2.2 lily-git

The ‘LilyPond Contributor’s Git Interface’ (otherwise known as lily-git.tcl) is a simple-to-use GUI to help you download and update the LilyPond source code as well as an aid to making software patches.

Where to get lily-git

Depending on your development environment, lily-git may already be installed on your computer.

Using lily-git to download the source code

  1. Type the following command into a Terminal:

    You will be prompted to enter a name and email address into the lily-git UI. This information is used to label any patches you create (using the lily-git UI or git via the command line) and can be changed later if required. See Configuring Git.

  2. Click on the Submit button to update lily-git with the information.
  3. Click on the “Get source” button.

    A directory called ‘lilypond-git’ is created within your home directory and the entire source code will start to be downloaded into it.

    Note: Be patient! There is no progress bar in the lily-git UI but the complete source is around 180 MB.

    When the source code has been downloaded, the “command output” window in the lily-git UI will update and display “Done” on the very last line and the button label will change to say “Update source”.

    Note: Some contributors have reported that occasionally nothing happens at this step at all. If this occurs, then try again in a few minutes – it could be an intermittant network problem. If the problem persists, please ask for help.

  4. Close the lily-git GUI and navigate to the ‘lilypond-git’ directory to view and edit the source files.

If this is the first time you will be attempting to compile LilyPond, please see the section Compiling with LilyDev before continuing.

How to use lily-git

Here is a brief description of what each button does in the lily-git UI.

Advanced note: Throughout the rest of this manual, most command-line input should be entered from within the top level of the ‘~/lilypond-git/’ directory. This is known as the top of the source directory and is also referred to as $LILYPOND_GIT as a convention for those users who may have configured their own locations of the LilyPond source code.

Note: For those less experienced contributors using lily-git, we recommend that you only work on one set of changes at a time and not start on any new changes until your first set has been accepted.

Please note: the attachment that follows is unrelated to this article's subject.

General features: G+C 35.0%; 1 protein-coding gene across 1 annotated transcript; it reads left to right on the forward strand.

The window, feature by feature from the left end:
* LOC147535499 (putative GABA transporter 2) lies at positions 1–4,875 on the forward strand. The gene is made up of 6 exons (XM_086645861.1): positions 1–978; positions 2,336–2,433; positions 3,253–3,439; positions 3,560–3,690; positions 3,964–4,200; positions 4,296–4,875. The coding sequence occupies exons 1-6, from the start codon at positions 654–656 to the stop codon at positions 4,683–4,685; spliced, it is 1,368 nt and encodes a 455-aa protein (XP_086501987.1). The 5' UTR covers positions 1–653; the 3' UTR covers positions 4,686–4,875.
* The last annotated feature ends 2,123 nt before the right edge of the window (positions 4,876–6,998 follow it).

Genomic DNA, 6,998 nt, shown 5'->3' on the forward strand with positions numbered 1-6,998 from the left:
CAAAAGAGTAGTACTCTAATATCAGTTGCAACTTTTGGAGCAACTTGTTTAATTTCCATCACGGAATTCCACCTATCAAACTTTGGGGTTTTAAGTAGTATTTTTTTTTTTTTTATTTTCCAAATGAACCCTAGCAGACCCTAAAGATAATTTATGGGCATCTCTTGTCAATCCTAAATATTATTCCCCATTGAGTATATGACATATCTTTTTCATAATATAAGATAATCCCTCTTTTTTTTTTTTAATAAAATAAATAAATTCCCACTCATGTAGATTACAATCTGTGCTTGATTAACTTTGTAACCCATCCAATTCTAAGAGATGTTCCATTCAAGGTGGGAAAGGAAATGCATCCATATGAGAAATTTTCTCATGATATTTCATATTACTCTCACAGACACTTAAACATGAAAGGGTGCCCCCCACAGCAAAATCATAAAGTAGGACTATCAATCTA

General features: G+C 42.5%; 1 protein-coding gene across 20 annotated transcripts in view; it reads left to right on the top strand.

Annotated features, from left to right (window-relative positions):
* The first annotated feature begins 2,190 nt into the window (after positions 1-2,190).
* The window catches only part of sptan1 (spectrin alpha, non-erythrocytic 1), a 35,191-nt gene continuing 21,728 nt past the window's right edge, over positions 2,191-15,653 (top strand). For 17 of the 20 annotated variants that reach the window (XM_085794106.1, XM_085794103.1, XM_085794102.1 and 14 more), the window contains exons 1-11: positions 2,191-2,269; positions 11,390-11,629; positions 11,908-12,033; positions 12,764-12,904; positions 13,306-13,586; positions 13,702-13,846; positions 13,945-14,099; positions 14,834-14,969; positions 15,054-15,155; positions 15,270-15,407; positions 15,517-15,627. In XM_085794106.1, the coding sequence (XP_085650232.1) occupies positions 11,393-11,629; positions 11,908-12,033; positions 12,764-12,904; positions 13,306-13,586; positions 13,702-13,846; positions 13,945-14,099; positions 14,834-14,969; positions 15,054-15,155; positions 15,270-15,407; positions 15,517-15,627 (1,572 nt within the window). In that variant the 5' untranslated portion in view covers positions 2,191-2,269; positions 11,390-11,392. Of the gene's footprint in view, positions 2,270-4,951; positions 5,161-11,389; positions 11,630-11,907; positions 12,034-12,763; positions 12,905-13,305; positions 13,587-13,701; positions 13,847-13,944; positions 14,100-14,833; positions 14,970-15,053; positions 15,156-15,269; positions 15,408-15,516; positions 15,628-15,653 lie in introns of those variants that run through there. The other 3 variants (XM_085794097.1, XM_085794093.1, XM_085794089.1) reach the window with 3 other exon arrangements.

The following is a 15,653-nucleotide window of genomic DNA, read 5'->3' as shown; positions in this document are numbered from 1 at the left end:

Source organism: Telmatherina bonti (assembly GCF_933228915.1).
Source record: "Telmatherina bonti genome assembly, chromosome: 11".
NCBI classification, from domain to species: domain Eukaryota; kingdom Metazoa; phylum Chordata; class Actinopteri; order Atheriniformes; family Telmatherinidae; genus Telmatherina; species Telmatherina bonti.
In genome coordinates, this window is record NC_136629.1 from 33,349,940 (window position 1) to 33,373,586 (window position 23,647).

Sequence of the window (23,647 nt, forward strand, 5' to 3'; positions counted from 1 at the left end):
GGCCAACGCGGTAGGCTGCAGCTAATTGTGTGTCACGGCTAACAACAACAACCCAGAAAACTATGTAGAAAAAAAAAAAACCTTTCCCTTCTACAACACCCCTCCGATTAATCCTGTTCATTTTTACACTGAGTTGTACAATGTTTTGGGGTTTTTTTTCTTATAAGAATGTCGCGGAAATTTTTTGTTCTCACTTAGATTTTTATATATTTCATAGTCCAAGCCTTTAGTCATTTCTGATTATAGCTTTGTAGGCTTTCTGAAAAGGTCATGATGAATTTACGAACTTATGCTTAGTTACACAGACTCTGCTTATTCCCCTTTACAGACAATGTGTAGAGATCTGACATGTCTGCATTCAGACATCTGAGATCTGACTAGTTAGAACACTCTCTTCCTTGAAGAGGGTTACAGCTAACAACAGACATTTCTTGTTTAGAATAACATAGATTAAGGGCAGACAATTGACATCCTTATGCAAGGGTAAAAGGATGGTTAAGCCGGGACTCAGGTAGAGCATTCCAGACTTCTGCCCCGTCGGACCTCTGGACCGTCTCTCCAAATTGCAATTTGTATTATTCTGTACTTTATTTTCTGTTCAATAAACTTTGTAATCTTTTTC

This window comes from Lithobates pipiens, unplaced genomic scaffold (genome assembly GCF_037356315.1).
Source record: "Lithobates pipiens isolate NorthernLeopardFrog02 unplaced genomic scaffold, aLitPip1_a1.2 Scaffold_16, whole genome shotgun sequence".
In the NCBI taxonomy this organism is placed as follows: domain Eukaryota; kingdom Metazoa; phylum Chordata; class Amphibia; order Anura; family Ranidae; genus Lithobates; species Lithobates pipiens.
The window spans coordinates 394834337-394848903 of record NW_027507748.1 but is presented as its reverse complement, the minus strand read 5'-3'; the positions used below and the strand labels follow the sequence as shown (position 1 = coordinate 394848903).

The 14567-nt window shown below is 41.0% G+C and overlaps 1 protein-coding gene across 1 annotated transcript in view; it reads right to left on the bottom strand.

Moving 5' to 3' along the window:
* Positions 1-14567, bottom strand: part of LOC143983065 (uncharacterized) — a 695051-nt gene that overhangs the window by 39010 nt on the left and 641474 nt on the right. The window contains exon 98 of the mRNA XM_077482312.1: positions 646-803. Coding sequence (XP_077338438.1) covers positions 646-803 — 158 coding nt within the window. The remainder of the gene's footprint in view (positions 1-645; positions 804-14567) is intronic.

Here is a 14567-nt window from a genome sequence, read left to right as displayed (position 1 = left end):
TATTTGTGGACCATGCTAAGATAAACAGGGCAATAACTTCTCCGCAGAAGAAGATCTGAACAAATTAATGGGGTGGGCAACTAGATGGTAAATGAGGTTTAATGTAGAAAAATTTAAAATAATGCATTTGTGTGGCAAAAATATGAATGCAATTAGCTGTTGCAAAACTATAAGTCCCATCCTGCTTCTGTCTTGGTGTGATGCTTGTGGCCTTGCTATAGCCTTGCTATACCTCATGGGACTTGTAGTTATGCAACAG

1. Update source

Click the “Update source” button to get any recent changes to the source code that have been added by other contributors since your last session.

Note: If another contributor has updated files in the source code that you had been working on then updating your own copy of the source code may result in what is known as a merge conflict. If this occurs, follow the instructions to “Abort changes”, below. Note that your work will not be lost.

2a. New local commit

A single commit typically represents one logical set of related changes (such as a bug-fix), and may incorporate changes to multiple files at the same time.

When you’re finished making the changes for a commit, click the “New local commit” button. This will open the “Git Commit Message” window. The message header is required, and the message body is optional.

After entering a commit message, click “OK” to finalize the commit.

Advanced note: for more information regarding commits and commit messages, see Commits.

2b. Amend previous commit

You can go back and make changes to the most recent commit with the “Amend previous commit” button. This is useful if a mistake is found after you have clicked the “New local commit” button.

To amend the most recent commit, re-edit the source files as needed and then click the “Amend previous commit” button. The earlier version of the commit is not saved, but is replaced by the new one.

Note: This does not update the patch files; if you have a patch file from an earlier version of the commit, you will need to make another patch set when using this feature. The old patch file will not be saved, but will be replaced by the new one after you click on “Make patch set”.

3. Make patch set

Before making a patch set from any commits, you should click the “Update source” button to make sure the commits are based on the most recent remote snapshot.

When you click the “Make patch set” button, lily-git.tcl will produce patch files for any new commits, saving them to the current directory. The command output will display the name of the new patch files near the end of the output:


Send patch files to the appropriate place:

The “Abort changes – Reset to origin” button

Note: Only use this if your local commit history gets hopelessly confused!

The button labeled “Abort changes – Reset to origin” will copy all changed files to a subdirectory of ‘$LILYPOND_GIT’ named ‘aborted_edits/’, and will reset the repository to the current state of the remote repository (at git.sv.gnu.org).

LilyPond — Contributor’s Guide v2.19.82 (development-branch).